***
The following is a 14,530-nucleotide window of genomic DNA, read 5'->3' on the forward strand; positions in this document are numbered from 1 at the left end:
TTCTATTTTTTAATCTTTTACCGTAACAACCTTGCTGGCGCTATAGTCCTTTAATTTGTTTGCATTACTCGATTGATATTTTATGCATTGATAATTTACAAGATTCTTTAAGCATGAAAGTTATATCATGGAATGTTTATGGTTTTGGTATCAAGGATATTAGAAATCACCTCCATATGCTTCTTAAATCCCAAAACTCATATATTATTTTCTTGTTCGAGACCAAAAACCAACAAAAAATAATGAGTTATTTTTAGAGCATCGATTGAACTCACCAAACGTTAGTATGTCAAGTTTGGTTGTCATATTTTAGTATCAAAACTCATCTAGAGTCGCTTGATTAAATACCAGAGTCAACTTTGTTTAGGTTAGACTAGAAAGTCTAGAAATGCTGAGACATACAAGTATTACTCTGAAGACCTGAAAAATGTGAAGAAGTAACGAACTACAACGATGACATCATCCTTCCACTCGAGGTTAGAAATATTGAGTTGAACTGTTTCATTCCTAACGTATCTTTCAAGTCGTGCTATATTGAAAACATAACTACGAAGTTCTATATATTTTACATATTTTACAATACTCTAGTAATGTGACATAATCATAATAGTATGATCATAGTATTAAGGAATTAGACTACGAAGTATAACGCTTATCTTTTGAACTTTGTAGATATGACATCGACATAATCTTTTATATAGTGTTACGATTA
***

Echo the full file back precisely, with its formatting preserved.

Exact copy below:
The following is a 14,530-nucleotide window of genomic DNA, read 5'->3' on the forward strand; positions in this document are numbered from 1 at the left end:
TTCTATTTTTTAATCTTTTACCGTAACAACCTTGCTGGCGCTATAGTCCTTTAATTTGTTTGCATTACTCGATTGATATTTTATGCATTGATAATTTACAAGATTCTTTAAGCATGAAAGTTATATCATGGAATGTTTATGGTTTTGGTATCAAGGATATTAGAAATCACCTCCATATGCTTCTTAAATCCCAAAACTCATATATTATTTTCTTGTTCGAGACCAAAAACCAACAAAAAATAATGAGTTATTTTTAGAGCATCGATTGAACTCACCAAACGTTAGTATGTCAAGTTTGGTTGTCATATTTTAGTATCAAAACTCATCTAGAGTCGCTTGATTAAATACCAGAGTCAACTTTGTTTAGGTTAGACTAGAAAGTCTAGAAATGCTGAGACATACAAGTATTACTCTGAAGACCTGAAAAATGTGAAGAAGTAACGAACTACAACGATGACATCATCCTTCCACTCGAGGTTAGAAATATTGAGTTGAACTGTTTCATTCCTAACGTATCTTTCAAGTCGTGCTATATTGAAAACATAACTACGAAGTTCTATATATTTTACATATTTTACAATACTCTAGTAATGTGACATAATCATAATAGTATGATCATAGTATTAAGGAATTAGACTACGAAGTATAACGCTTATCTTTTGAACTTTGTAGATATGACATCGACATAATCTTTTATATAGTGTTACGATTA